Consumers, growers groan

Lax monitoring, other failures blamed   

Shakahwat Hossain with Moinul Haque  | Published: 00:10, Jan 02,2020


Record-high price of onion, torching paddy in frustration over extremely low price and record-low rates for hide were salient market features in the outgoing year as monitoring and interventions by government agencies went haywire, experts said.

Consumers had to pay nearly 600 per cent higher prices for onion in the later part of the year compared to the previous year due to lack of proper management and preparations from the government to keep a smooth supply of the item in the market, they said.

The government was forced to fly in onion from Pakistan, Egypt and Turkey to deal with the supply shortage, aggravated by the ban on export of the item by neighbouring India in early October, after the price of the essential commodity crossed Tk250 a kilogram.

Not only the sky-high price of onion prompted prime minister Sheikh Hasina to reportedly ask her cooks not to use the item and left the consumers dizzy but also the exorbitant prices of other essential items like vegetables, garlic, spices, lentil, edible oil, powder milk and sugar kept them juggling their needs and ability throughout the year.

According to government data, the price of local garlic increased 257.89 per cent in last one year and was selling for Tk 160–180 a kilogram while the imported item increased by 107 per cent and was selling for Tk 140–150 a kilogram on Friday.

The price of red lentil increased by 20 per cent in last twelve months and the item was selling for Tk 55–125 a kilogram on the city markets.

The price of unpacked soya bean oil increased by 7.41 per cent while that of palm oil by 19.05 per cent over the year.

Unpacked soya bean oil was selling for Tk 87–90 a litre while palm oil for Tk 75–78 a litre on Friday. 

The price of powdered milk increased by 5–14 per cent and was selling for Tk 520–600 a kilogram on the city markets on the day.

Data showed that the price of sugar went up by  21.36 per cent to Tk 60–65 a kilogram over the year.

The upward price adjustment of household gas connection at Tk 975 from Tk 800 since August has added to the woes of the consumers in 2019, the first year of the straight third term of the ruling Awami League.

Most of the vegetables sold at Tk 50–80 a kilogram on average on the city kitchen markets throughout the year while the growers did not get reasonable prices for the items.

Low price of boro paddy left the farmers so frustrated that one of them—Abdul Malek Shikder of Kalihati in Tangail—on May 12 set fire to his paddy field while a fellow farmer offered half the yield to those who would harvest him the crop on his land as he could not afford labourers.

Paddy growers were forced to sell their produce at almost half the production cost incurring huge financial losses as the government procurement at fair price hardly had any impact on the market throughout the year.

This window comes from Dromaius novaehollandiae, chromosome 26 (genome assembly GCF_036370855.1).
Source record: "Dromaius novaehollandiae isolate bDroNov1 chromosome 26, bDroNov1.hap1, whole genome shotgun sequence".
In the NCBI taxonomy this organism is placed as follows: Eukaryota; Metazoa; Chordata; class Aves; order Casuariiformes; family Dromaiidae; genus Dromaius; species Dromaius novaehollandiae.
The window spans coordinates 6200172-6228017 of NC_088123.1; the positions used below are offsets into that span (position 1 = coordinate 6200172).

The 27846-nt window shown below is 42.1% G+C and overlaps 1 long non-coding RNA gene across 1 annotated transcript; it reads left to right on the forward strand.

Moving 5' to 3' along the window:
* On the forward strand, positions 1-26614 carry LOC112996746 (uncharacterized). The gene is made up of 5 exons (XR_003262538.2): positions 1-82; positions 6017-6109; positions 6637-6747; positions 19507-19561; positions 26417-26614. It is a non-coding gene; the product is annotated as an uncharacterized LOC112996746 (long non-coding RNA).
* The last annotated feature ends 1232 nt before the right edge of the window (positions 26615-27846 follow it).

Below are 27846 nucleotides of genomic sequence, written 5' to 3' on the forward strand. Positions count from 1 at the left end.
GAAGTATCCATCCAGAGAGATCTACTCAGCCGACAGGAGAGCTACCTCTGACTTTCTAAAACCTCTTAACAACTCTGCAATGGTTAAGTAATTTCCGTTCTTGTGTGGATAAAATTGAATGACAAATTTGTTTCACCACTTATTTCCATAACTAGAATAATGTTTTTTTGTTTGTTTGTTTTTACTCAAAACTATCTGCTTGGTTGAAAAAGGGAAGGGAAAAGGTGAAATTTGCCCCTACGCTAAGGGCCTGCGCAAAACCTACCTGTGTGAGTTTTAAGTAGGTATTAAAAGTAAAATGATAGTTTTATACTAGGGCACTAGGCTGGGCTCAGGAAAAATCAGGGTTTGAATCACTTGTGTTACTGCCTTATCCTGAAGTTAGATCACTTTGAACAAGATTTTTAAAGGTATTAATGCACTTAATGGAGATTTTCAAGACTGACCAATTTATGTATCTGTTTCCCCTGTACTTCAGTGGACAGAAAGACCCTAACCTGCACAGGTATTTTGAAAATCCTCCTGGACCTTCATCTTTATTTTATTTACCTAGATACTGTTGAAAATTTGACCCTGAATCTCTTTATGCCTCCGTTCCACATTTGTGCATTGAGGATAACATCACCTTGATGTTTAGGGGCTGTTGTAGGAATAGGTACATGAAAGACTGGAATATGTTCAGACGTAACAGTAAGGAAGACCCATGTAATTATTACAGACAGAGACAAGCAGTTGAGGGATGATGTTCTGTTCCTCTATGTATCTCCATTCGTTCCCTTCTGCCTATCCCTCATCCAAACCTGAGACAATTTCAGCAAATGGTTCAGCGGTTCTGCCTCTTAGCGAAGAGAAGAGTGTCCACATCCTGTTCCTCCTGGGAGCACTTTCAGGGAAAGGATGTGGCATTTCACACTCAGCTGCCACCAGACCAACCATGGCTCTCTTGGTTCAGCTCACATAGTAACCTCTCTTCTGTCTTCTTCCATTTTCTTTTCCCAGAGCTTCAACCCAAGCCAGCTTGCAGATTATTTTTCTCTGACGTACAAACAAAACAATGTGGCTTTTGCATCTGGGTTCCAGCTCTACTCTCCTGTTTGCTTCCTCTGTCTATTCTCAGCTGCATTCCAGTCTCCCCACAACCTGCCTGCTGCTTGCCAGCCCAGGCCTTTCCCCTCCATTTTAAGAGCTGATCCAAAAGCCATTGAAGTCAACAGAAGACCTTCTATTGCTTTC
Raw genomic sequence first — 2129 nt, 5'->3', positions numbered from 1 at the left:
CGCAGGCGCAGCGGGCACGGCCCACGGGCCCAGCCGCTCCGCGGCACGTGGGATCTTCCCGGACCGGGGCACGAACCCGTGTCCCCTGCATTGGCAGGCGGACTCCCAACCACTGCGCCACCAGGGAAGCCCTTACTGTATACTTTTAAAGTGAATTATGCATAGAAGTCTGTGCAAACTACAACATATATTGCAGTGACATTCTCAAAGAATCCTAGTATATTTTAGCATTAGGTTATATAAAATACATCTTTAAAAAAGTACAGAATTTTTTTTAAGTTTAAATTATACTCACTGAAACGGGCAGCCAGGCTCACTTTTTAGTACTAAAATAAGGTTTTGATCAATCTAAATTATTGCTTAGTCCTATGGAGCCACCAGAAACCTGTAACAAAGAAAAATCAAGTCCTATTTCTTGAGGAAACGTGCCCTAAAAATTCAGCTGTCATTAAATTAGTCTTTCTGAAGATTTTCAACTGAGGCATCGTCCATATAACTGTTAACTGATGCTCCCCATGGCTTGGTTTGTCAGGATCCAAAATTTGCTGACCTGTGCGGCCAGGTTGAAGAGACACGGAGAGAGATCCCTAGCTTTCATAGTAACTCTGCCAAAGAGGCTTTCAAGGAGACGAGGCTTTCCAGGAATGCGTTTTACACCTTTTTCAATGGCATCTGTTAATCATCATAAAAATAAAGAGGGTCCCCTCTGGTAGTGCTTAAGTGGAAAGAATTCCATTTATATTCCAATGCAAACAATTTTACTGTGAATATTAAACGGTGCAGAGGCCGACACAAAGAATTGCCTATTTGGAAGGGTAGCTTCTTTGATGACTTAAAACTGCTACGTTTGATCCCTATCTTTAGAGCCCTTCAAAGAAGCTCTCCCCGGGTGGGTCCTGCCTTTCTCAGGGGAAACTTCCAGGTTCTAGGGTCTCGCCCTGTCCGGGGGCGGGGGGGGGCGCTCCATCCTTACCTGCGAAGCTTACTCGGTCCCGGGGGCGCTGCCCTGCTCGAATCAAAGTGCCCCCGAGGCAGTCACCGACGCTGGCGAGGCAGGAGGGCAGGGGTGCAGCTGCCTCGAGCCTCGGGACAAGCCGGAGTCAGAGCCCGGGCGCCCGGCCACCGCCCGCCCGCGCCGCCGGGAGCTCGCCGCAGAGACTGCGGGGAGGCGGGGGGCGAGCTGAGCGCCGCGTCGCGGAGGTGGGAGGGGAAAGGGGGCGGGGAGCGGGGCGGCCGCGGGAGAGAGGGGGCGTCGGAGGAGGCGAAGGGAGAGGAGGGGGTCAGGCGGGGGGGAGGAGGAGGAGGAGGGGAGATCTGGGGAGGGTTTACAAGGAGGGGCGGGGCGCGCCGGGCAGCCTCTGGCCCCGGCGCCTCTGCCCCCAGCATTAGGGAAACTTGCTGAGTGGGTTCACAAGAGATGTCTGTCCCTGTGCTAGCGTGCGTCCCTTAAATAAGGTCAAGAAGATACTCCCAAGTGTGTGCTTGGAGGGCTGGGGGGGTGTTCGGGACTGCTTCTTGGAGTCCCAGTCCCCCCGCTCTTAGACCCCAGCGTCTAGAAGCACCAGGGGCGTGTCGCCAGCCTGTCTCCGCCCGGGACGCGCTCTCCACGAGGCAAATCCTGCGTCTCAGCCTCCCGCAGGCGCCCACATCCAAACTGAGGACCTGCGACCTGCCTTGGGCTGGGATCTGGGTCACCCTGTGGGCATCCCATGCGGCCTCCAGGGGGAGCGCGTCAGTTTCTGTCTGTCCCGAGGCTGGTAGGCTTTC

Against this backdrop, the rise in prices of rice by Tk 5 to Tk 8 per kilogram in October despite sufficient stock of the item took the consumers by surprise.

Consumer Association of Bangladesh president Ghulam Rahman blamed the profit-mongering commodity traders for this abnormal situation in which the growers did not get fair price for their goods but the consumers had to pay high price for the same.

He also blamed monitoring lapses by the government agencies for the situation that pained the general population of the country in footing the bills for the essentials.

On November 27, the CAB at a press briefing demanded regular market monitoring to keep the prices of essentials stable and making the Bangladesh Competitive Commission effective to ensure fair prices for the growers.

Bangladesh Institute of Development Studies director general Khan Ahmed Sayeed Murshid said that although the rise in prices of commodities was seasonal it impacted the life of a vast population.

He further said that the rise in prices of rice and atta was always sensitive in this country since the items account for a major portion of their daily consumption.

According to the World Bank, poor people spend up to 50 per cent of their daily income on food.

Executive director Ahsan H Mansur of the Policy Research Institute said that the price hike of food items affected low- and fixed-income people and also affected other economic activities.

Many people risk being poor again due to food price hike, he pointed out.

According to experts, market intelligence of the government agencies was so ineffective that the unholy nexus in the leather sector made mockery of the seasonal rawhide trade amid unprecedented low price of the item in August following Eid-ul-Azha.

The drastic fall in rawhide price prompted the government to lift the export ban on the item, but by the time a sizeable number of hides and skins had already been dumped across the country.

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